Local Church – Global Impact 5: Mission Tightly Defined

This is a continuation of the last post about Biblical Convictions about mission.  What I’m trying to do in that post and this is to lay a foundation from which to build our mission engagement as a church.  And this is where the foundation must come from – the Word of God.

So, what I’m going to do is a little dangerous.

I’m going to give 5 Biblical reasons why the “mission of the Church” should be tightly defined as proclamation based.*  There are certainly folks out there that would disagree.  They may disagree with my reading of the Scriptures.  They may point to other passages that I won’t be engaging.  I am aware of their arguments and positions, but I still believe that as we look at the major thrust of Scripture, we’ll land where Scrivener and DeYoung and others landed in the previous post.  Namely, we’ll see that the mission of the Church is evangelism that leads to discipleship that leads to church planting.

Point 1: The Blessing from Abraham for the Nations (ETHNE) is the Gospel

And the Scripture, foreseeing that God would justify the Gentiles by faith, preached the gospel beforehand to Abraham, saying, “In you shall all the nations be blessed.” -Galatians 3.8

The choosing of Abraham and therefore Israel is a choosing that places them in a unique role between God and the nations/gentiles.  The Lord has promised to BLESS Abraham and his seed in such a way that all the nations will be blessed.  And that blessing for the nations, according to Paul, is the Gospel.  It’s good news!  It’s news of rescue that must be preached!

Now some will say that the blessing Abraham received was land, offspring, finances, and a great name.  But those things were given SO THAT Yahweh might provide a Savior for the world.  Those circumstantial blessings (name, land, money, offspring) were simply to create a scenario in which the Messiah could come.  With no offspring, the promise breaks down.  With no land, it would be difficult to create a people through whom God might redeem all the other peoples.

Point 2: The Great Commission Fulfills Restoration Promises

Often folks will say, God’s mission is the redemption of the cosmos, not just humanity.  That’s true, but what they fail to see is that the redemption of the cosmos depends on redemption of humanity.  I want to show this in 2 ways.  First, I want to show that Matthew sees the fulfillment of the Great Commission as the fulfillment of land and restoration promises.

16 Now the eleven disciples went to Galilee, to the mountain to which Jesus had directed them. 17 And when they saw him they worshiped him, but some doubted. 18 And Jesus came and said to them, “All authority in heaven and on earth has been given to me. 19 Go therefore and make disciples of all nations, baptizing them in the name of the Father and of the Son and of the Holy Spirit, 20 teaching them to observe all that I have commanded you. And behold, I am with you always, to the end of the age.” – Matt 28.16-20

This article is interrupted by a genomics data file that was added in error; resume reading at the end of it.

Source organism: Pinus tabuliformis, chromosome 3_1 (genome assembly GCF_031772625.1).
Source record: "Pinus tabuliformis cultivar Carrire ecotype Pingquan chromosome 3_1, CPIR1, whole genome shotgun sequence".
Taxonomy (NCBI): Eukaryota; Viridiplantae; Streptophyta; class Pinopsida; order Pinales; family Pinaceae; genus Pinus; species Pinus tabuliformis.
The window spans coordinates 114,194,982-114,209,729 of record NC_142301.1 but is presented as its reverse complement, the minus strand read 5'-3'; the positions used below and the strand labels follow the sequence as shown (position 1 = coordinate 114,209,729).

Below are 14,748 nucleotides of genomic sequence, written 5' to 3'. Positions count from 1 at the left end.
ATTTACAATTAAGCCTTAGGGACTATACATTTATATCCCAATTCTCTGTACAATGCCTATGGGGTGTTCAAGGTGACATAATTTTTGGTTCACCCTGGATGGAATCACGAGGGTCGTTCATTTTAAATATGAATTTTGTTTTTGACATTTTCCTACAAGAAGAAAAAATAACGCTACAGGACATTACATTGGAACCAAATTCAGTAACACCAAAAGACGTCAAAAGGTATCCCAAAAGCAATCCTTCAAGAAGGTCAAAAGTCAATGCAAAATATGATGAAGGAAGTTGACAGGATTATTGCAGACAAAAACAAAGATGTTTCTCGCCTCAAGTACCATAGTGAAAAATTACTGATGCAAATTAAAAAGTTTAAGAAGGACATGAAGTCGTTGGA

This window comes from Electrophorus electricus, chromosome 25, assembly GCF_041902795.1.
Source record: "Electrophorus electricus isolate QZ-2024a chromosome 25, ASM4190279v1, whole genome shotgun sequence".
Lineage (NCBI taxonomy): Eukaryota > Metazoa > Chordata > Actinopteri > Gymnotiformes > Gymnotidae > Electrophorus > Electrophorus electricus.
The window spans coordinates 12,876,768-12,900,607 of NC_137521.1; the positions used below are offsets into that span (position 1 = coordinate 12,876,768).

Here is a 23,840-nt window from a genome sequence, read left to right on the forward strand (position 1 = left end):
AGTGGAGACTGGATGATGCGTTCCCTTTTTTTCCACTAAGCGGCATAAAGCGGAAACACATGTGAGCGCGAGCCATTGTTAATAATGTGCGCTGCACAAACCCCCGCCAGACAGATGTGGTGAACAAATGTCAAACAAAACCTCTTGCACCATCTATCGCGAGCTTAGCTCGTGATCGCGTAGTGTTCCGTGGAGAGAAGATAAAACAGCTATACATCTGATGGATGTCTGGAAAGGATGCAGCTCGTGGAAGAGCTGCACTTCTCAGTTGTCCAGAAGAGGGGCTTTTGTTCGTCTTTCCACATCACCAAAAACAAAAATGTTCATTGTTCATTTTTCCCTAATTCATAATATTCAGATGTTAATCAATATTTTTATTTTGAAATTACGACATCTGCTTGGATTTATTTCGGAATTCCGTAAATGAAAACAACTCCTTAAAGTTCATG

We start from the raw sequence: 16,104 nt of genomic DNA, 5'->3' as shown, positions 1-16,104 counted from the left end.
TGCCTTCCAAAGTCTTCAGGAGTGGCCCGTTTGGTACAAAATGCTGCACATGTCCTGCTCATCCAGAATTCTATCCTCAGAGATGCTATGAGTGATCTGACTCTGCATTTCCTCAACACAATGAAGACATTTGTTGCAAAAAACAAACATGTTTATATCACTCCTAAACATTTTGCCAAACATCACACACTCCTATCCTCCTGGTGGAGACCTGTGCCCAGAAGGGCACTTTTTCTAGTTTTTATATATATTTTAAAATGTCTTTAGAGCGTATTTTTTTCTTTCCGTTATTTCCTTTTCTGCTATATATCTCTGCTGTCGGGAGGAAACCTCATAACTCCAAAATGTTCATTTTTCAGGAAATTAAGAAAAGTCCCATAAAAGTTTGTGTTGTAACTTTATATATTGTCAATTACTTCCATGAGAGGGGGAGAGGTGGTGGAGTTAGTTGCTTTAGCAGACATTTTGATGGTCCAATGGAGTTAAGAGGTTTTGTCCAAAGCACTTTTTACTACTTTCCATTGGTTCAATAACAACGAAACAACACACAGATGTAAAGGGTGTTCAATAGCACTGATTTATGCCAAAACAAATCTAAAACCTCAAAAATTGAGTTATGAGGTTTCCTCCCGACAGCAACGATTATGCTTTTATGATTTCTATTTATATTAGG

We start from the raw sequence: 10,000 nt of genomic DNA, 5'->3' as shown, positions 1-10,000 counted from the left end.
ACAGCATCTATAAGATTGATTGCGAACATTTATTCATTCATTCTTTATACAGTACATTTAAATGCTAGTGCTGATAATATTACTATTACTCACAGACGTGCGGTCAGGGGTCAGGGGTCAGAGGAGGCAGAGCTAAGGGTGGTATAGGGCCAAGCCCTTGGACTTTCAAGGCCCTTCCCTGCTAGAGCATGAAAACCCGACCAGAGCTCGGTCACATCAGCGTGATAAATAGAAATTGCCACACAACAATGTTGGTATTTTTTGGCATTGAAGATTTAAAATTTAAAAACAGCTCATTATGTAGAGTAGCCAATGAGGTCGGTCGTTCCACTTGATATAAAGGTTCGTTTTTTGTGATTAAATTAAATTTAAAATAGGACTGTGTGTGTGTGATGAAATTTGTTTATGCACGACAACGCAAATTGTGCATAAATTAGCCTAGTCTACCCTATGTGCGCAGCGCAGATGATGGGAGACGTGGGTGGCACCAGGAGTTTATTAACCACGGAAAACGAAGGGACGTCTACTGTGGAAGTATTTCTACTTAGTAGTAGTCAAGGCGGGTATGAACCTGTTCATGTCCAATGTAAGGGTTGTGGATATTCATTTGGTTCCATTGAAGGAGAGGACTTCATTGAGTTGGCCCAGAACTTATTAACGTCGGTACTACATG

The entirety of Matthew’s Gospel is to show how Jesus is the fulfillment of all the promises of Yahweh.  That is true all the way until the end.  Here’s the difference, part of Christ’s fulfillment of OT promises comes through the ministry of the Church, particularly as she goes and proclaims the Gospel to all nations, making disciples of all people groups.

It is interested to read Matthew 28.16-20 next to two key OT passages – Joshua 1.6-9 and 2 Chronicles 36.22-23, here:

Be strong and courageous, for you shall cause this people to inherit the land that I swore to their fathers to give them. Only be strong and very courageous, being careful to do according to all the law that Moses my servant commanded you. Do not turn from it to the right hand or to the left, that you may have good success wherever you go. This Book of the Law shall not depart from your mouth, but you shall meditate on it day and night, so that you may be careful to do according to all that is written in it. For then you will make your way prosperous, and then you will have good success. Have I not commanded you? Be strong and courageous. Do not be frightened, and do not be dismayed, for the Lord your God is with you wherever you go.” 22 Now in the first year of Cyrus king of Persia, that the word of the Lord by the mouth of Jeremiah might be fulfilled, the Lord stirred up the spirit of Cyrus king of Persia, so that he made a proclamation throughout all his kingdom and also put it in writing: 23 “Thus says Cyrus king of Persia, ‘The Lord, the God of heaven, has given me all the kingdoms of the earth, and he has charged me to build him a house at Jerusalem, which is in Judah. Whoever is among you of all his people, may the Lord his God be with him. Let him go up.’

In both passages, you’ll see significant overlaps.  Look at the Septuagint, for me, makes this even more clear.  You’ll see doubt/fear on the part of those being commissioned with Matthew and Joshua.  You’ll see clear communication on what the goal is (all nations, all the land, a house at Jerusalem).  You’ll see authority being assigned.  You’ll see the expectation of obedience and completion.  You’ll see the expectation that those commissioned will GO and fulfill what they’ve been given.

Why does Matthew pattern the Great Commission after these passages?  It’s not just a commission formula.  It’s FULFILLMENT!  Matthew is saying, “all the promises regarding land, restoration, etc. in the Old Testament will be fulfilled in this way!”  The road to restoration of the cosmos runs through the fulfillment of the Great Commission.  This is particularly meaningful for the 2 Chronicles passage.  They were heading back to the land, back to build the Temple, back to Yahweh.  This was meant to be the restoration, but it wasn’t.  Matthew says, “the Great Commission is!”

Another reason I believe this is Paul’s argument in Chapter 8, namely that the redemption of the creation WAITS FOR THE REVEALING OF THE SONS OF GOD!  Or to sum up, creation will not be redeemed until God has finished redeeming His children.  Creation will grown, waiting in futility, until salvation is finalized.  The road to the redemption of the cosmos is paved with evangelism, discipleship, and church planting.